Bagley finished one point shy of a season high. . Duke captain Grayson Allen finished with a season-low five points on 2-of-9 shooting, only attempting two shots in the second half and not getting to the foul line at all. He made up for that with a season-best six assists.


Tip-off was delayed 15 minutes after a fire alarm in a second-floor men’s restroom was tripped and the building was briefly evacuated, Duke spokesman Mike DeGeorge said. The alarm went off about an hour before the scheduled start time.


Furman: Faces New Hampshire on Friday in a PK80 game in Nashville, Tennessee.

Duke: Takes on Portland State on Thursday in the PK80 in Portland, Oregon.

Louisville’s Deng Adel and Ray Spalding to test draft process

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A season that began with the firing of Rick Pitino in mid-October came to an end Tuesday night, as Louisville lost to Mississippi State 79-56 in a Postseason NIT regional final. There are a lot of questions to be answered, most notably who will lead the program moving forward after interim head coach David Padgett led the Cardinals to 22 wins.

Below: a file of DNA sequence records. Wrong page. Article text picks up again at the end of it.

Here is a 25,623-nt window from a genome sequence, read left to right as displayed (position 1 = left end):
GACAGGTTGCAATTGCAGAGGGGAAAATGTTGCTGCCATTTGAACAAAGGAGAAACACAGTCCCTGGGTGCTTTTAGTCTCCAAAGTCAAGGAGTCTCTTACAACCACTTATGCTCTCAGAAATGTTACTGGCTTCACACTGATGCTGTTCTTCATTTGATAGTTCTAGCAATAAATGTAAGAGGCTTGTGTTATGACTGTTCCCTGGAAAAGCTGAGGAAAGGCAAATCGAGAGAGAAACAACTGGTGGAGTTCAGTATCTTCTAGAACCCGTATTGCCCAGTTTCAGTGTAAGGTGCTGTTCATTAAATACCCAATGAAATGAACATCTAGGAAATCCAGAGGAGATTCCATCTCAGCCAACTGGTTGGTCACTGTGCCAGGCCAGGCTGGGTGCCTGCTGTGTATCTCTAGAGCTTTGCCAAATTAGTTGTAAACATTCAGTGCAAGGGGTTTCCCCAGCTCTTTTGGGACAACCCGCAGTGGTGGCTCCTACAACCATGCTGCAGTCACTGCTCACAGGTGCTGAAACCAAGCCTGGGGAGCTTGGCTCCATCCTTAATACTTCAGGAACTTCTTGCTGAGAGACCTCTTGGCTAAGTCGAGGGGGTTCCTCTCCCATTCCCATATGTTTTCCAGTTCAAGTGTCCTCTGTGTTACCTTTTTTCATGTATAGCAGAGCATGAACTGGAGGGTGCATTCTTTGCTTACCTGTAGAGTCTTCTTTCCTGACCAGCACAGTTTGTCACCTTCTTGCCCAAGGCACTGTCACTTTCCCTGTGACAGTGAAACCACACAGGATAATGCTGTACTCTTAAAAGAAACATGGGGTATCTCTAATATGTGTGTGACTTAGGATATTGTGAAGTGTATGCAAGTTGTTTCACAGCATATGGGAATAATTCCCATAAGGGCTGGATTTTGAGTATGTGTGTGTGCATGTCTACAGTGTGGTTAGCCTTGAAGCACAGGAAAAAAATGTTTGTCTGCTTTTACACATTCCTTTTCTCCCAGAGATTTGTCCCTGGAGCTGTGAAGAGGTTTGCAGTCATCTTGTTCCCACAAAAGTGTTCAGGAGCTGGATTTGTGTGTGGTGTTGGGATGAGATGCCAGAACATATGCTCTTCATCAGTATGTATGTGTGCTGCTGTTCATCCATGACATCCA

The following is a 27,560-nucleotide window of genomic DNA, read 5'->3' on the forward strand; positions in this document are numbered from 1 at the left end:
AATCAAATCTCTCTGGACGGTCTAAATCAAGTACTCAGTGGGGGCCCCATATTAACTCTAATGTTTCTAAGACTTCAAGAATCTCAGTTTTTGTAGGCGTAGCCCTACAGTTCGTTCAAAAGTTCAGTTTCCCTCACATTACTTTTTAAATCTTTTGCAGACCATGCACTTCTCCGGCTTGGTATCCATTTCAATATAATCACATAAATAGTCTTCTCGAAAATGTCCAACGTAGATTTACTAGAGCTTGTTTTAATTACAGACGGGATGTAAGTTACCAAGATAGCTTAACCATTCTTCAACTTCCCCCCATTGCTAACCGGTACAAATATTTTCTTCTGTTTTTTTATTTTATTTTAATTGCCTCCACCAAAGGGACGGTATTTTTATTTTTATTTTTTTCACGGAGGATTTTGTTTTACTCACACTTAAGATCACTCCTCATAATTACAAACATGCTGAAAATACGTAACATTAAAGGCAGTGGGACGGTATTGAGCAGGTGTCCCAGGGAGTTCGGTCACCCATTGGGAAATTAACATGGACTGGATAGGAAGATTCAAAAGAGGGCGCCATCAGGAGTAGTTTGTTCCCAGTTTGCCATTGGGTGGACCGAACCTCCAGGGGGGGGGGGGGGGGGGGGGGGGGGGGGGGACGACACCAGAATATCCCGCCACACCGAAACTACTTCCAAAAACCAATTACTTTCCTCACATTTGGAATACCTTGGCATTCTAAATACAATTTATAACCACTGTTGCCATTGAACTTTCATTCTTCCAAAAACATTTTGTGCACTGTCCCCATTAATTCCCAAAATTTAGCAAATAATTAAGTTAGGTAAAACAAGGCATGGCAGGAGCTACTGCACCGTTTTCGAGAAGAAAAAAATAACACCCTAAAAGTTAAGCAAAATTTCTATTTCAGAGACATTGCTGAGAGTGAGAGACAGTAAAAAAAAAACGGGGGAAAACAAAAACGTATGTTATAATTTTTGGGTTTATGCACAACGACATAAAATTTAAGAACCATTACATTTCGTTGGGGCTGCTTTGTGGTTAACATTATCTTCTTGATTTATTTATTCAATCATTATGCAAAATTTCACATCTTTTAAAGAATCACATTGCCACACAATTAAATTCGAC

As for the players, two announced following the loss that they will be going through the NBA Draft process. Junior wing Deng Adel and junior forward Ray Spalding both confirmed that they will be entering the NBA Draft but not hiring agents, so as to preserve their collegiate eligibility should they decide to return to school.

This will be the second time that Adel has entered the NBA Draft, doing so last spring before making the decision to return to school.